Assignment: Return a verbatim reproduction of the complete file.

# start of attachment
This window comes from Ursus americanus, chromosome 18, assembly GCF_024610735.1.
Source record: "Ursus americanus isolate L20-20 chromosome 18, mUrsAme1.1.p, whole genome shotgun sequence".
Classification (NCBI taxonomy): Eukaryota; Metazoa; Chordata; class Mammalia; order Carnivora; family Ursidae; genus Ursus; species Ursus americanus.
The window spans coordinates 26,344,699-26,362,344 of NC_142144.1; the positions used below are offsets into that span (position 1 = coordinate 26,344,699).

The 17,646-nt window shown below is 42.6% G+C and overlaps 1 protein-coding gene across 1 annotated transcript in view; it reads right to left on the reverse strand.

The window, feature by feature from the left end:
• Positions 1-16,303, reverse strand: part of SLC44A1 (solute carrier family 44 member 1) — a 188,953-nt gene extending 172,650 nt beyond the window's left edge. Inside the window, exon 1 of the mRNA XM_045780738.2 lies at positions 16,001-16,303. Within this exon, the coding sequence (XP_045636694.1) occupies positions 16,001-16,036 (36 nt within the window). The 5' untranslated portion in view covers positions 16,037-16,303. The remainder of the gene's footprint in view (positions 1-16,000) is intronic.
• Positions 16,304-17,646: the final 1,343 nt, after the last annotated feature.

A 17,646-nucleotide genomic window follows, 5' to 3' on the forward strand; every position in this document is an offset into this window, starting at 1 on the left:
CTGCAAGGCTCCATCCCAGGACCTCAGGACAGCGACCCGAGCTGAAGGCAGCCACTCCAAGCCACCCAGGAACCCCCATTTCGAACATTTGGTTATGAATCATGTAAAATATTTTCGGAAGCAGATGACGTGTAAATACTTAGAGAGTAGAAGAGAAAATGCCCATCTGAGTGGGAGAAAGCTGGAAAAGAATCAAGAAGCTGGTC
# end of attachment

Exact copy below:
This window comes from Ursus americanus, chromosome 18, assembly GCF_024610735.1.
Source record: "Ursus americanus isolate L20-20 chromosome 18, mUrsAme1.1.p, whole genome shotgun sequence".
Classification (NCBI taxonomy): Eukaryota; Metazoa; Chordata; class Mammalia; order Carnivora; family Ursidae; genus Ursus; species Ursus americanus.
The window spans coordinates 26,344,699-26,362,344 of NC_142144.1; the positions used below are offsets into that span (position 1 = coordinate 26,344,699).

The 17,646-nt window shown below is 42.6% G+C and overlaps 1 protein-coding gene across 1 annotated transcript in view; it reads right to left on the reverse strand.

The window, feature by feature from the left end:
• Positions 1-16,303, reverse strand: part of SLC44A1 (solute carrier family 44 member 1) — a 188,953-nt gene extending 172,650 nt beyond the window's left edge. Inside the window, exon 1 of the mRNA XM_045780738.2 lies at positions 16,001-16,303. Within this exon, the coding sequence (XP_045636694.1) occupies positions 16,001-16,036 (36 nt within the window). The 5' untranslated portion in view covers positions 16,037-16,303. The remainder of the gene's footprint in view (positions 1-16,000) is intronic.
• Positions 16,304-17,646: the final 1,343 nt, after the last annotated feature.

A 17,646-nucleotide genomic window follows, 5' to 3' on the forward strand; every position in this document is an offset into this window, starting at 1 on the left:
CTGCAAGGCTCCATCCCAGGACCTCAGGACAGCGACCCGAGCTGAAGGCAGCCACTCCAAGCCACCCAGGAACCCCCATTTCGAACATTTGGTTATGAATCATGTAAAATATTTTCGGAAGCAGATGACGTGTAAATACTTAGAGAGTAGAAGAGAAAATGCCCATCTGAGTGGGAGAAAGCTGGAAAAGAATCAAGAAGCTGGTC